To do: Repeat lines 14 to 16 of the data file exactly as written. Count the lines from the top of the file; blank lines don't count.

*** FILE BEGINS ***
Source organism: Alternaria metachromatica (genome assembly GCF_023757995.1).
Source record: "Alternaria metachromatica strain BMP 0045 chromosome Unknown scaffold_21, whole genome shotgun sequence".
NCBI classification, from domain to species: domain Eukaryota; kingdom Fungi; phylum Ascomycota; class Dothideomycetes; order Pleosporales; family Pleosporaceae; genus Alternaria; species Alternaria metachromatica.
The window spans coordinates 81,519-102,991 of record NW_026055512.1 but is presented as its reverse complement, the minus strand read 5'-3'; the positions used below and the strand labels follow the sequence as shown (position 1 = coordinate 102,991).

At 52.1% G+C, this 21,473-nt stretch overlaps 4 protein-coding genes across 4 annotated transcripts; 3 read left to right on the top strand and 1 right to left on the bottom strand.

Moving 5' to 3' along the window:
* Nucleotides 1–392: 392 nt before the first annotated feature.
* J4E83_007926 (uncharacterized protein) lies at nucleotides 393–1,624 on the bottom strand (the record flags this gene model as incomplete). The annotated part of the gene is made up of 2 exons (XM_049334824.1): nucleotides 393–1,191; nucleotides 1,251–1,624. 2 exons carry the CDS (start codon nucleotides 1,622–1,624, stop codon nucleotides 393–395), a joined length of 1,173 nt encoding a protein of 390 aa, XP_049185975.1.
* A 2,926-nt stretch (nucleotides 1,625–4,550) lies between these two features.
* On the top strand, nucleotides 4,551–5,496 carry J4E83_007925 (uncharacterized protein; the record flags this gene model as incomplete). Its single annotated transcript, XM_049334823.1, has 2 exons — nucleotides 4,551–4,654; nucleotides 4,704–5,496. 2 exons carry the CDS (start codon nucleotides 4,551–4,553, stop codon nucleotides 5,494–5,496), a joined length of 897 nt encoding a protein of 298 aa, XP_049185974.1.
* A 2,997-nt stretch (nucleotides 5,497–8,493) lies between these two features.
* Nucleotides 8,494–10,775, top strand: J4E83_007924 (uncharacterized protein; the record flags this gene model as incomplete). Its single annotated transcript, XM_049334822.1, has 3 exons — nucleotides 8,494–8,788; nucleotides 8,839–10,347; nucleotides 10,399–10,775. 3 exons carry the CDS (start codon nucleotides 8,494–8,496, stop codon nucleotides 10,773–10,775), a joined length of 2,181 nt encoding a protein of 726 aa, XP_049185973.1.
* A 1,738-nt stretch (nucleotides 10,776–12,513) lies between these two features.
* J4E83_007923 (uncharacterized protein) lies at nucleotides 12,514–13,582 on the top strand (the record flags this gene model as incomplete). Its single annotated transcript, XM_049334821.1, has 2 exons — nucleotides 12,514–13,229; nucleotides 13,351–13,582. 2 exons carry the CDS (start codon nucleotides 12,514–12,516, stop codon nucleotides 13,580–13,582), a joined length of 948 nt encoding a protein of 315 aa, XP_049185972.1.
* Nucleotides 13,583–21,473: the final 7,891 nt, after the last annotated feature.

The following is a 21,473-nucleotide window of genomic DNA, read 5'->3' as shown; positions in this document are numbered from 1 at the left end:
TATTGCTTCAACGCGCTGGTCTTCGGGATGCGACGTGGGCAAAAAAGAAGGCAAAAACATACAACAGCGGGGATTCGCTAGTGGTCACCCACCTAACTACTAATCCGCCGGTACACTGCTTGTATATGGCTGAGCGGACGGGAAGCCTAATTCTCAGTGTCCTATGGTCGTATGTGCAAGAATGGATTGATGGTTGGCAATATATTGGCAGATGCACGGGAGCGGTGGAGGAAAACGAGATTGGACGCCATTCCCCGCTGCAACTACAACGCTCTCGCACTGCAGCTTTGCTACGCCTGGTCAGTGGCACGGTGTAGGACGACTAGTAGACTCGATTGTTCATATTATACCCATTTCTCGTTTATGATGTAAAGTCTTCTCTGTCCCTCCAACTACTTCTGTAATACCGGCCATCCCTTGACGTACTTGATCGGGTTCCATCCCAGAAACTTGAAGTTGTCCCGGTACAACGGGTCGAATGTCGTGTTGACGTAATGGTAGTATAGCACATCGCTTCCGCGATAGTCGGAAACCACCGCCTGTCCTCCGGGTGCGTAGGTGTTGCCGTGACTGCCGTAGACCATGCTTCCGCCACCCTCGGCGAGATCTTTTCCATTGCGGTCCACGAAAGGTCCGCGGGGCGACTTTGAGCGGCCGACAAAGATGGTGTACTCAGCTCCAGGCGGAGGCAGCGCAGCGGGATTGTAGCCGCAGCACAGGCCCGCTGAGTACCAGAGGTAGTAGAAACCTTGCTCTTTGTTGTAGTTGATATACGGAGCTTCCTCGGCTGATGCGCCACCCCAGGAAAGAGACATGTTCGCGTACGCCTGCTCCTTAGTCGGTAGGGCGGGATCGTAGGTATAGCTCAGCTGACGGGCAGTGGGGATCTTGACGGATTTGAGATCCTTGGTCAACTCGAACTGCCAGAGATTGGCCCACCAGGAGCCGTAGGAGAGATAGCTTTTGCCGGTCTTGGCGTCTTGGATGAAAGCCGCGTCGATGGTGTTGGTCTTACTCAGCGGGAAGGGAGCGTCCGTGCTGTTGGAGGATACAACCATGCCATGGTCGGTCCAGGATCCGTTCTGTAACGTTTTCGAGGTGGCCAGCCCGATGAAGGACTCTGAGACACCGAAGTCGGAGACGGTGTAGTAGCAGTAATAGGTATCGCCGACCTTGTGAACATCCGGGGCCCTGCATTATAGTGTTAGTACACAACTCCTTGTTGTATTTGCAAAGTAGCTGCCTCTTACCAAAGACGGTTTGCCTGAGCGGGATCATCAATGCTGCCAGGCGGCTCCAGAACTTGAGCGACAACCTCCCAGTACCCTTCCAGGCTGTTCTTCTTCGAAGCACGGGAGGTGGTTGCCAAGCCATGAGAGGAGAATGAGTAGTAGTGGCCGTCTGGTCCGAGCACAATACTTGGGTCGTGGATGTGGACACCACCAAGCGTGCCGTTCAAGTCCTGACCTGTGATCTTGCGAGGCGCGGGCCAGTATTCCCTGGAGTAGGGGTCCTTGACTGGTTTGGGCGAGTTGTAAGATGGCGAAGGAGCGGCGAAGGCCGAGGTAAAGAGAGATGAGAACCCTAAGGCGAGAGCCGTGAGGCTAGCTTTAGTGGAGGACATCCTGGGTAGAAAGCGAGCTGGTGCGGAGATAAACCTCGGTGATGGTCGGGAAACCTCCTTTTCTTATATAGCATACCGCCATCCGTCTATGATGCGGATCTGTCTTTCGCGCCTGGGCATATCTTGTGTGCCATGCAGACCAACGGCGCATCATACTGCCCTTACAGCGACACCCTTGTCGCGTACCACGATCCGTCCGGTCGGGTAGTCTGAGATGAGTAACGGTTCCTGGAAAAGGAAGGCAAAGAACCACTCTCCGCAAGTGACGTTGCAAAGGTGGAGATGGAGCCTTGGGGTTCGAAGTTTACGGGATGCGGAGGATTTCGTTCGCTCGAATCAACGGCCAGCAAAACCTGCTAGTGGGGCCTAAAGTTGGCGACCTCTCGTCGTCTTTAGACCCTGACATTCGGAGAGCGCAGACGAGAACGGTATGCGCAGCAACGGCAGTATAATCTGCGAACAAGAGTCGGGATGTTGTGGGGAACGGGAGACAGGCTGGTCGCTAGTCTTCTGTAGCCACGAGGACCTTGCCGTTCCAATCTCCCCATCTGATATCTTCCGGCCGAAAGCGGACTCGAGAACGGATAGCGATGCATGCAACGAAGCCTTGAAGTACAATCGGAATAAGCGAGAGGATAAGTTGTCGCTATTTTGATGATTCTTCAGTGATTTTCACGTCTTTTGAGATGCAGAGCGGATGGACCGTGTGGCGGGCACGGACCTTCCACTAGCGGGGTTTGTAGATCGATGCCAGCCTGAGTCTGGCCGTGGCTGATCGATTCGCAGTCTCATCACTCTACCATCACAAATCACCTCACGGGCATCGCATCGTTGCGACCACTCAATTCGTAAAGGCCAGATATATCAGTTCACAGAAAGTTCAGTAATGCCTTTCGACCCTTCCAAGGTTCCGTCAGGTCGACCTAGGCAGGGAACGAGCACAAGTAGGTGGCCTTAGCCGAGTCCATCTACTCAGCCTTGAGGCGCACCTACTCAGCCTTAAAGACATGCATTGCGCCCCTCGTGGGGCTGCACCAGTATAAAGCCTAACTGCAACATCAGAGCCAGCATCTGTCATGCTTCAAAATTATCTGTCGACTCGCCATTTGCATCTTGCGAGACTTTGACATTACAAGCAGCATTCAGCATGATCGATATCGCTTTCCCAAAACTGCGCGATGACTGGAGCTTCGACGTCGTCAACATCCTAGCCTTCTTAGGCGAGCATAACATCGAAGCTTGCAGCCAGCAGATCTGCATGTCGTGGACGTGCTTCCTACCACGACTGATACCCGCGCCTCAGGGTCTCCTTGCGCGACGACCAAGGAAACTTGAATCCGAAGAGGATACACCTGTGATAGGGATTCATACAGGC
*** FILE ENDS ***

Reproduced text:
* J4E83_007923 (uncharacterized protein) lies at nucleotides 12,514–13,582 on the top strand (the record flags this gene model as incomplete). Its single annotated transcript, XM_049334821.1, has 2 exons — nucleotides 12,514–13,229; nucleotides 13,351–13,582. 2 exons carry the CDS (start codon nucleotides 12,514–12,516, stop codon nucleotides 13,580–13,582), a joined length of 948 nt encoding a protein of 315 aa, XP_049185972.1.
* Nucleotides 13,583–21,473: the final 7,891 nt, after the last annotated feature.

The following is a 21,473-nucleotide window of genomic DNA, read 5'->3' as shown; positions in this document are numbered from 1 at the left end: